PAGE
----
In fact, this statement appears at the very start of Hickens’ article. But there is no connection made between “predictive analysis” and “big data”, so I’m left wondering about the point at hand, and where the author of this post would like to lead me. I’m also recollecting the late 1990s, when neural networks were, once again, a really strong area of interest of financial services firms. In fact, these businesses actively pursued the design of neural networks in an effort to advance the accuracy and utility of “predictive analysis”.

So what’s new about this time around? Beyond a mention of Hadoop as the data repository of choice, there is no mention whatsoever about the features I’m following on the topic of “big data”, meaning unstructured data, metadata tagging, etc. Are these financial services firms doing new work in these areas? Are they implementing taxonomies as a way of organizing unstructured data? Are they using metadata tagging techniques?

Unfortunately, Hickens short article does not include detail on these points. I would hope authors, going forward, try to be more specific about just what they mean by “big data” so reader like me can derive more benefit from articles on this kind of topic.

Ira Michael Blonder

© IMB Enterprises, Inc. & Ira Michael Blonder, 2013 All Rights Reserved

19
Sep

Apple’s Public Relations Team Does a Top Notch Job Enhancing the Innovation Factor of the iPhone 5S and 5C

Last week, the first week in September, 2013, Apple debuted two new iPhones — the 5S with a 64 bit processor, and the 5C (marginally, all of $100.00, less expensive than the other iPhones in the 5 series). Despite a halted market reaction to these smart phones, Apple’s Public Relations team has, once again, done an exceptional job stimulating influential writers to render opinions on these products, which inflate the value of the features for public consumption.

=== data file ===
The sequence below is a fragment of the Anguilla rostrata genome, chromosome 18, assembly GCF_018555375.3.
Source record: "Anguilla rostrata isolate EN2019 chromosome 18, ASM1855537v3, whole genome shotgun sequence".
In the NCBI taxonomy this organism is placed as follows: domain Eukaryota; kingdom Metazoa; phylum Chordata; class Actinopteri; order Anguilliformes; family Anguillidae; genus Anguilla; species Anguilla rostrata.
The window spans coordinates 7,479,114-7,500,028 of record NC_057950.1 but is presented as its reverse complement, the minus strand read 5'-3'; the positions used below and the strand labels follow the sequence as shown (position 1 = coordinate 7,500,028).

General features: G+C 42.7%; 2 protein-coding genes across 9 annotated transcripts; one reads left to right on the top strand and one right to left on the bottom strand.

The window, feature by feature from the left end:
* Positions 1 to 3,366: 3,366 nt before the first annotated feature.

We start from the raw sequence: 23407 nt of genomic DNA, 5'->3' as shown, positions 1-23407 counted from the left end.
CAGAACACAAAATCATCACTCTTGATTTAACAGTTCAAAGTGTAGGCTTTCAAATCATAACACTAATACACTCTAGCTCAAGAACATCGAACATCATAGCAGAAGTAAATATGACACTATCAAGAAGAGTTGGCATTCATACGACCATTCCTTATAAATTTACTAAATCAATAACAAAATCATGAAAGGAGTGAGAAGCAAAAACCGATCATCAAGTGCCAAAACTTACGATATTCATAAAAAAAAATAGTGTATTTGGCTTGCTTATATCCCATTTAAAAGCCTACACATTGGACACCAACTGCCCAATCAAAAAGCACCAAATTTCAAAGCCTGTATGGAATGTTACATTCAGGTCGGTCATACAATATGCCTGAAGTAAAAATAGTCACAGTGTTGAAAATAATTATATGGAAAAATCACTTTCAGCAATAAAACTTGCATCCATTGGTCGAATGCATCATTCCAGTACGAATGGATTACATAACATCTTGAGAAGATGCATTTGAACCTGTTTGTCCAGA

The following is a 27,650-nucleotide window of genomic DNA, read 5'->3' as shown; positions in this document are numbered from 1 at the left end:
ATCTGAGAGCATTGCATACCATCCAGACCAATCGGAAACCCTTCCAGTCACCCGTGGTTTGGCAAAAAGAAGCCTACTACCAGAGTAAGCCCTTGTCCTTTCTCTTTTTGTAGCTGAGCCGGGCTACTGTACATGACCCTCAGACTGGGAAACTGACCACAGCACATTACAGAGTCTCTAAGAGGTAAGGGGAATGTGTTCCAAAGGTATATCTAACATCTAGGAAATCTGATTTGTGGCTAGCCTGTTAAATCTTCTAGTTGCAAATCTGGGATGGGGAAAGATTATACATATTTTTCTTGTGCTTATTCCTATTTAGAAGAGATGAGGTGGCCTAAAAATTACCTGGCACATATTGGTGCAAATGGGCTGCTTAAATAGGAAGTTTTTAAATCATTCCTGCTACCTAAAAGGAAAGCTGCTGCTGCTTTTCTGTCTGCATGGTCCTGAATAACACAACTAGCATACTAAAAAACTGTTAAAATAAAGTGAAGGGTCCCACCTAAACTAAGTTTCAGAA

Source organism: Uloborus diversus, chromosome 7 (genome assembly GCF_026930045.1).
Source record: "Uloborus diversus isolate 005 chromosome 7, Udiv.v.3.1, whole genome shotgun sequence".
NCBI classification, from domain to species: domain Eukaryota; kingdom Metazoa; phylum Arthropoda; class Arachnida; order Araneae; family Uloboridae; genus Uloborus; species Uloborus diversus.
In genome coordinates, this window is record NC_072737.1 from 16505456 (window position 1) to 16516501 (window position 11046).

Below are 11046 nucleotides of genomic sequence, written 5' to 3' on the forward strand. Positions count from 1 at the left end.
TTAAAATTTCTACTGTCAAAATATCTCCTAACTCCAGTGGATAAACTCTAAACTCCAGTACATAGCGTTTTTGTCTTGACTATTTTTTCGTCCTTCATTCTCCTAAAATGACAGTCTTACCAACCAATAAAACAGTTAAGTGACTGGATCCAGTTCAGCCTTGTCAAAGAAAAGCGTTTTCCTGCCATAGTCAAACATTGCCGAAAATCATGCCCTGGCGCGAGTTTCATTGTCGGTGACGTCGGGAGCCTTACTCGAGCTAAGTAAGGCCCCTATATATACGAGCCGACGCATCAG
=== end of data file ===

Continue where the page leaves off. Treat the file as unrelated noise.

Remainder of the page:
The new phones have been cited as likely to succeed for as spurious a set of reasons as simply “it’s a new iPhone. I can afford one, you can’t, so turn green with envy”, all the way to the blinding speed of 64 bit processing for a smart phone. It’s actually of little consequence whether the claims of pundits make sense, or not. What’s really important is the impact of these claims on consumers, who will likely think more about these phones than would otherwise be the case if the original round of reviews had struck home.

ISVs will do well to study the effectiveness of this promotional campaign. A successful PR campaign like this one will contribute substantially to the popularity of these phones with the consumer market, not only for Apple, but for the carriers who opt to jump on the new products and pushing them out to their subscribers. What’s particularly impressive about this effort is the likely positive effect on consumer sentiment after a comparatively much less successful presentation of the features, themselves, to the technical community, investment analysts, and other commentators on Apple, the company.

Certainly a PR campaign should be a foundation plank of any launch of a new technical product. It is, nevertheless, curious for me to note the difficulty many ISVs experience when they grapple with how best to implement a PR campaign. The cost of the campaign should not be the key determiner of whether or not it makes sense to implement it, or not. The best basis to determine return on investment in this type of effort is to quantify how well the campaign performed against goals. Unfortunately, in my opinion, establishing useful goals is the really hard part.

Ira Michael Blonder

© IMB Enterprises, Inc. & Ira Michael Blonder, 2013 All Rights Reserved

18
Sep

A Contrarian’s View of Microsoft’s Announced Plan to Acquire the Mobile Handset Business from Nokia

We all awoke yesterday, Tuesday, September 3, 2013 to the news Microsoft® plans on acquiring the mobile handset business from Nokia. Nokia, in turn, announced its acceptance of Microsoft’s offer. We think this $7 billion planned acquisition will provide Microsoft with a unique opportunity to redesign its brand for small, smart, mobile devices. Further, we see a lot of positive opportunity for Microsoft to improve its sales performance in this market, with little additional risk.